Specifying a value of 0 for the maxusers kernel configuration parameter will now cause an appropriate value to be calculated at boot-time (between 32 and 384, depending on the amount of memory present). This value is now the default for all GENERIC kernels.
The console driver has gained support for TGA-based display adapters.
Coredumps of large processes (or of a large number of processes) no longer lock up the machine for long periods of time.
The system load average computation now adds some jitter to the timing of samples, in order to avoid synchronization with processes that run periodically.
If a debugging kernel with modules is being built (i.e. using makeoptions DEBUG=-g), the modules will now be built with debugging support as well, for completeness. A side effect of this change is that modules built and installed with debugging kernels will now occupy more space on disk than they did previously.
Compaq Tru64 and FreeBSD keep the year in the TOY clock chip in different formats. Compaq Tru64 uses a year-value that is 52 years higher than FreeBSD. In order to allow dual booting of an Alpha machine without clobbering the TOY clock setting, FreeBSD now supports a boot environment variable clock_compat_osf1 to use Tru64's year values. By setting this variable to 1 from the ok prompt of the loader or by putting clock_compat_osf1=1 in /boot/loader.conf, an Alpha can be dual booted without ``time warps''.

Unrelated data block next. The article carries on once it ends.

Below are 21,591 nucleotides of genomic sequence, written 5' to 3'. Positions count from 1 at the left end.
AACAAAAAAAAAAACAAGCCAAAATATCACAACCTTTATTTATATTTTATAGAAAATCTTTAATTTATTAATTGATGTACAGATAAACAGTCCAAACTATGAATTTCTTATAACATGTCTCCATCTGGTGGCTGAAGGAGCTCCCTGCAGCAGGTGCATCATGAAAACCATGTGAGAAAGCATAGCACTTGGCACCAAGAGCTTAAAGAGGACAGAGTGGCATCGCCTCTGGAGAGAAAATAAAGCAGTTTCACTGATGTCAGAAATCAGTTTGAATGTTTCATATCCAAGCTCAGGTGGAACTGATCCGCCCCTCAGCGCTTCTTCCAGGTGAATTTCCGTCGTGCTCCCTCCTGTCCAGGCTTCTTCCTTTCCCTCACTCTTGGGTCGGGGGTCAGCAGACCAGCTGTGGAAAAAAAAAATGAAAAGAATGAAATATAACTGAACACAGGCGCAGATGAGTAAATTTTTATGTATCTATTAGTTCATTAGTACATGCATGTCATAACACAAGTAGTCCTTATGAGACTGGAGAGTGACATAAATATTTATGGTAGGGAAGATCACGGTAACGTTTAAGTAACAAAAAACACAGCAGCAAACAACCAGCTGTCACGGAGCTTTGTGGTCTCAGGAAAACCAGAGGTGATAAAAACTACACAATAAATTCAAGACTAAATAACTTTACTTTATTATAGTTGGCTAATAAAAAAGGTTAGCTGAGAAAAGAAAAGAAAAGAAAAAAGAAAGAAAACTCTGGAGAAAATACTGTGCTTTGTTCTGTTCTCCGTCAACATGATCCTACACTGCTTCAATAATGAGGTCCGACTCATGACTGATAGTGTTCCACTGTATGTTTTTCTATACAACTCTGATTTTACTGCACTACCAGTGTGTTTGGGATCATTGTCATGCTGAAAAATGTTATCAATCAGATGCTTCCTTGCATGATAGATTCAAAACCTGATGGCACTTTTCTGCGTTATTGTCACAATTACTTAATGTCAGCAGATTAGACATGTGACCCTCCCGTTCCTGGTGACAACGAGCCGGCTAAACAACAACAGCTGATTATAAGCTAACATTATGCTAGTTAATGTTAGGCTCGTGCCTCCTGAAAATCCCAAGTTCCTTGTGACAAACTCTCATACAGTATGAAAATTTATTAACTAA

The kernel on the installation CDs is now separated from the mfsroot image. This provides more flexibility when building custom FreeBSD distributions.
The machine dependent code has been corrected to allow FreeBSD to run on Alphaserver 2100 and 2100A machines based on EV5 Alpha processors. Machines with EV4 Alpha processors were already supported.
The FreeBSD boot loader is now capable of booting from filesystems with block sizes larger than 8K.
The dc(4) driver now supports NICs based on the Conexant LANfinity RS7112 chip.
The de(4) driver now performs round-robin arbitration between the transmit and receive units of the 21143, instead of giving priority to the receive unit. This gives a 10-15% performance improvement in the forwarding rate under heavy load.
The dgm driver has been updated from FreeBSD -CURRENT.
The faith(4) device is now loadable, unloadable, and clonable.